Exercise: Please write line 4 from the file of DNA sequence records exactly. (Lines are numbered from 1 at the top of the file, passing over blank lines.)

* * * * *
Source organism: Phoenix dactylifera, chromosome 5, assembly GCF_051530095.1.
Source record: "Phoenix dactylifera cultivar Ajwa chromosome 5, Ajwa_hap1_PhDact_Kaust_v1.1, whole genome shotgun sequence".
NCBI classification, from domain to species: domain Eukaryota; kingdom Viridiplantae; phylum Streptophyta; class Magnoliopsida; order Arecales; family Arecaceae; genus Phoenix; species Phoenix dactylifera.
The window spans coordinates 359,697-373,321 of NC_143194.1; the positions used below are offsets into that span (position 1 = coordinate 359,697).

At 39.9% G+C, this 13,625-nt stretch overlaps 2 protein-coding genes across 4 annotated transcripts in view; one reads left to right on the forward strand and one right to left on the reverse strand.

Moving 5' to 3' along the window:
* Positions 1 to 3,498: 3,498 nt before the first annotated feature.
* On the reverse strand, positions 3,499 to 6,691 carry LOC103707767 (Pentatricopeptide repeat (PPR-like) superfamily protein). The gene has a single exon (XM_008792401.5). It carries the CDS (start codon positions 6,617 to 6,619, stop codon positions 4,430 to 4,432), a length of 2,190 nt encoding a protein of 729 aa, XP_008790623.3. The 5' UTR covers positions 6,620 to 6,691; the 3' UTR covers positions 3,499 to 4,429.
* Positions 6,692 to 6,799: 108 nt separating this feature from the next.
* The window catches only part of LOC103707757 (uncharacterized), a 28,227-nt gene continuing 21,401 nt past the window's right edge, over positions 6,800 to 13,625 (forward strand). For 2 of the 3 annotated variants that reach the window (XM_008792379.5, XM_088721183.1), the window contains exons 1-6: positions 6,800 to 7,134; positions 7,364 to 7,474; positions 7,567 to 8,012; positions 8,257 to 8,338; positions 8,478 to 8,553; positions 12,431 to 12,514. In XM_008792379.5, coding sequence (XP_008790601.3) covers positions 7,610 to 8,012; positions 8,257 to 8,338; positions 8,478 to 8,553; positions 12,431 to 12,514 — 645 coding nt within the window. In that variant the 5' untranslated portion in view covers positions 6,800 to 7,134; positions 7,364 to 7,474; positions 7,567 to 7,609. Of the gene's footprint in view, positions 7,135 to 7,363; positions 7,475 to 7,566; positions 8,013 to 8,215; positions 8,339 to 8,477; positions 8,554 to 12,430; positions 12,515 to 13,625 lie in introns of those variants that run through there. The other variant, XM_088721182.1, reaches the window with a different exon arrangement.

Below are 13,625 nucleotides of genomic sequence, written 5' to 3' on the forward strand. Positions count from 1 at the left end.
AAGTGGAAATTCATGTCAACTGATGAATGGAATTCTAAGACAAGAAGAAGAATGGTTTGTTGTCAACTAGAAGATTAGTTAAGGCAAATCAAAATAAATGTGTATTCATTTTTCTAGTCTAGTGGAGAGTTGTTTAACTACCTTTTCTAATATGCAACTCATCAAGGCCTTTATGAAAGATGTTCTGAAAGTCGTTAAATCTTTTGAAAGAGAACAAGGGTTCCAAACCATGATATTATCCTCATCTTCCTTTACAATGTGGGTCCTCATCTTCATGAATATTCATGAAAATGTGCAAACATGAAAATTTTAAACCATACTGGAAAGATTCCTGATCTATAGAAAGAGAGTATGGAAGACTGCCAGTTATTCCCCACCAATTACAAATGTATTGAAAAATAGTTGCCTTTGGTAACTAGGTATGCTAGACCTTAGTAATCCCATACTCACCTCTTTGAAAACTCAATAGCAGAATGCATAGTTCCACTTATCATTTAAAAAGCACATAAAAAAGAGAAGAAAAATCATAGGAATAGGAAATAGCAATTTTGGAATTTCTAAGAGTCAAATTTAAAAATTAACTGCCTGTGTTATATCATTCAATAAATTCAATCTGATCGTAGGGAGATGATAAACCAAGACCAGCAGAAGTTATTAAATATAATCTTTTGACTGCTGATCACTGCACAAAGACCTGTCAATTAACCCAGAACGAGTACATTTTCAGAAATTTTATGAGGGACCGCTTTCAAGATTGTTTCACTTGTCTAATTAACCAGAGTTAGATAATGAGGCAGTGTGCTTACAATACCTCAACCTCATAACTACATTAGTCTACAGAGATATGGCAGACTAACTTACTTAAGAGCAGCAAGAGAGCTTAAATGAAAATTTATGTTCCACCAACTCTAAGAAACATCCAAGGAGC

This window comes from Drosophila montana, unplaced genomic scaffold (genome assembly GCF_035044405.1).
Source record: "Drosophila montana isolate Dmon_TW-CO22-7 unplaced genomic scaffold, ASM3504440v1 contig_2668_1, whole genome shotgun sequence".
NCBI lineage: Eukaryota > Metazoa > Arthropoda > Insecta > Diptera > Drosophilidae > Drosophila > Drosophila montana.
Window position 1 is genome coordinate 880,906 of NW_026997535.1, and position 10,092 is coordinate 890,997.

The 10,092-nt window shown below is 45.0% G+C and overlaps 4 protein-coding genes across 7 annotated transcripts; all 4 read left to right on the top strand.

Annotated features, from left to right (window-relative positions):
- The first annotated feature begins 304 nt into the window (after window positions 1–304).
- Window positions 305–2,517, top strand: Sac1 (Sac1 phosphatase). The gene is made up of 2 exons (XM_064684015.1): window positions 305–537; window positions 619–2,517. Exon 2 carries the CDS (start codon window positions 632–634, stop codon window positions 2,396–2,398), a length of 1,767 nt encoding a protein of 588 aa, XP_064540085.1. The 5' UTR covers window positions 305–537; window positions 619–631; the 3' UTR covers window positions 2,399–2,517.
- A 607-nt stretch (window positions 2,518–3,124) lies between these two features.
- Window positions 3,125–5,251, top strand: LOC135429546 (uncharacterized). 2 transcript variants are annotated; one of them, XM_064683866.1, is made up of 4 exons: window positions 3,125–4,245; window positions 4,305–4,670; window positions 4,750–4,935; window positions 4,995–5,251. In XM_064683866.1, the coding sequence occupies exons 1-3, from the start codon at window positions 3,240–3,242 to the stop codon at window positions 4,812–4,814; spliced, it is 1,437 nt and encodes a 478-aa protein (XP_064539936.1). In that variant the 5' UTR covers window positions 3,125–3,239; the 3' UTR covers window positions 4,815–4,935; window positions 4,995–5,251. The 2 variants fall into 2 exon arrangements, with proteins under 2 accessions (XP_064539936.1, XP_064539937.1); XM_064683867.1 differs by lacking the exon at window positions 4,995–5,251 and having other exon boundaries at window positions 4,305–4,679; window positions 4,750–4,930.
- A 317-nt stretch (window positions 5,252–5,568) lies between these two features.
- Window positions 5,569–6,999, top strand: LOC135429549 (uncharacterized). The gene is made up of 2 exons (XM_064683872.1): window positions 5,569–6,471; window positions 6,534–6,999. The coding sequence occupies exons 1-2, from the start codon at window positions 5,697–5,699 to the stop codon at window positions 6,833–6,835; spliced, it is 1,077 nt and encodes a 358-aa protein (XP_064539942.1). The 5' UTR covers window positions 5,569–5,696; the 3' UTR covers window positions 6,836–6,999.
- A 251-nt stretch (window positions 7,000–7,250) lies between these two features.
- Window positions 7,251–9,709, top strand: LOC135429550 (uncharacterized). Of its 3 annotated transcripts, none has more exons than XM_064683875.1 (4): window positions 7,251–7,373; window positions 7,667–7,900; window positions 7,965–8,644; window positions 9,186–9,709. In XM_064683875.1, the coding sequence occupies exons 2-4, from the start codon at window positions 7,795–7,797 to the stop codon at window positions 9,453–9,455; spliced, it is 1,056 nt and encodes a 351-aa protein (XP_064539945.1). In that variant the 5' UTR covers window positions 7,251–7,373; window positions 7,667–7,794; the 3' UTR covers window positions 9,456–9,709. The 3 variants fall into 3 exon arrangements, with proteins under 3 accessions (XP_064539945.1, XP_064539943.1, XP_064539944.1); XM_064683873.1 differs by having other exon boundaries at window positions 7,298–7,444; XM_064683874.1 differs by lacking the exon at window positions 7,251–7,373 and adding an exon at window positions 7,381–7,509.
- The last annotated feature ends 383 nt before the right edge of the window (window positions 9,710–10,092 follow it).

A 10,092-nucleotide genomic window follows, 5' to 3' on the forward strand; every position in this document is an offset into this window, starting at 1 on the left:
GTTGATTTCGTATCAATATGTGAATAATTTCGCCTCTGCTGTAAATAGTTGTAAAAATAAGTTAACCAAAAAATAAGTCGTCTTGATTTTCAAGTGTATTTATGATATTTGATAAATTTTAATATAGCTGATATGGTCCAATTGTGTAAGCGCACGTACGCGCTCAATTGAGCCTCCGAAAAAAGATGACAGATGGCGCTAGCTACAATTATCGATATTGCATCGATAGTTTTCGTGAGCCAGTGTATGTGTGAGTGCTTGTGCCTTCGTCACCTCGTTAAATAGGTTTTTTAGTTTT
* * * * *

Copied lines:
The window spans coordinates 359,697-373,321 of NC_143194.1; the positions used below are offsets into that span (position 1 = coordinate 359,697).